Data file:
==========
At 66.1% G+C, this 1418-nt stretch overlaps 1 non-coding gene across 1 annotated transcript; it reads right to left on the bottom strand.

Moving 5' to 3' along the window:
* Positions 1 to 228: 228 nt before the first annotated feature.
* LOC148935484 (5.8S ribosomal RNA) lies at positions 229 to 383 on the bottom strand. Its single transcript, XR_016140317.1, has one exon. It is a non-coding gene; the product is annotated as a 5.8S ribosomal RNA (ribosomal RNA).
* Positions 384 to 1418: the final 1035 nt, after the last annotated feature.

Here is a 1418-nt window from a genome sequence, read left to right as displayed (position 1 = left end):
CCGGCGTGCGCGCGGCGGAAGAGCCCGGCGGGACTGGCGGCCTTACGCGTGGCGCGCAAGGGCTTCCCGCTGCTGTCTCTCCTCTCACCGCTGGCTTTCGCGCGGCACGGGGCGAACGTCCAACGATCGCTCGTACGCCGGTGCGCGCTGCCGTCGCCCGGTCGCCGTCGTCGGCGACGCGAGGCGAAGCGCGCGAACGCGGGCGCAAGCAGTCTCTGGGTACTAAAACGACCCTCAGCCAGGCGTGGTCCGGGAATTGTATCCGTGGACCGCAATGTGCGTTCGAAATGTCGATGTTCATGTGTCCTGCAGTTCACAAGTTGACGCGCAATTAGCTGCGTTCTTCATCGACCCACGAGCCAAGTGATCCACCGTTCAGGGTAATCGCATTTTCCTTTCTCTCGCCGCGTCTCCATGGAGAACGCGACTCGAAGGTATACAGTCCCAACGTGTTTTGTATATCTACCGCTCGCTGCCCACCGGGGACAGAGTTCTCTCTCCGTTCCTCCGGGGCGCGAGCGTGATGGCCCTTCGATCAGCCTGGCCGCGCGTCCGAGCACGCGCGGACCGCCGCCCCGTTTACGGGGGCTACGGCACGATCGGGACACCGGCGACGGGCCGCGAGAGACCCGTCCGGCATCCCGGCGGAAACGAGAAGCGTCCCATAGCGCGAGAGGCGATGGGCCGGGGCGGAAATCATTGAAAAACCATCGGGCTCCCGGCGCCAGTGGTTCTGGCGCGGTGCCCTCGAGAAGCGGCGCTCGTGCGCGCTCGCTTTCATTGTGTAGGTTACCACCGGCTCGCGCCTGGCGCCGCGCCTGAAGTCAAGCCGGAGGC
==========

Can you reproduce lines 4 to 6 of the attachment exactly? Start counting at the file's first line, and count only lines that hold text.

* LOC148935484 (5.8S ribosomal RNA) lies at positions 229 to 383 on the bottom strand. Its single transcript, XR_016140317.1, has one exon. It is a non-coding gene; the product is annotated as a 5.8S ribosomal RNA (ribosomal RNA).
* Positions 384 to 1418: the final 1035 nt, after the last annotated feature.

Here is a 1418-nt window from a genome sequence, read left to right as displayed (position 1 = left end):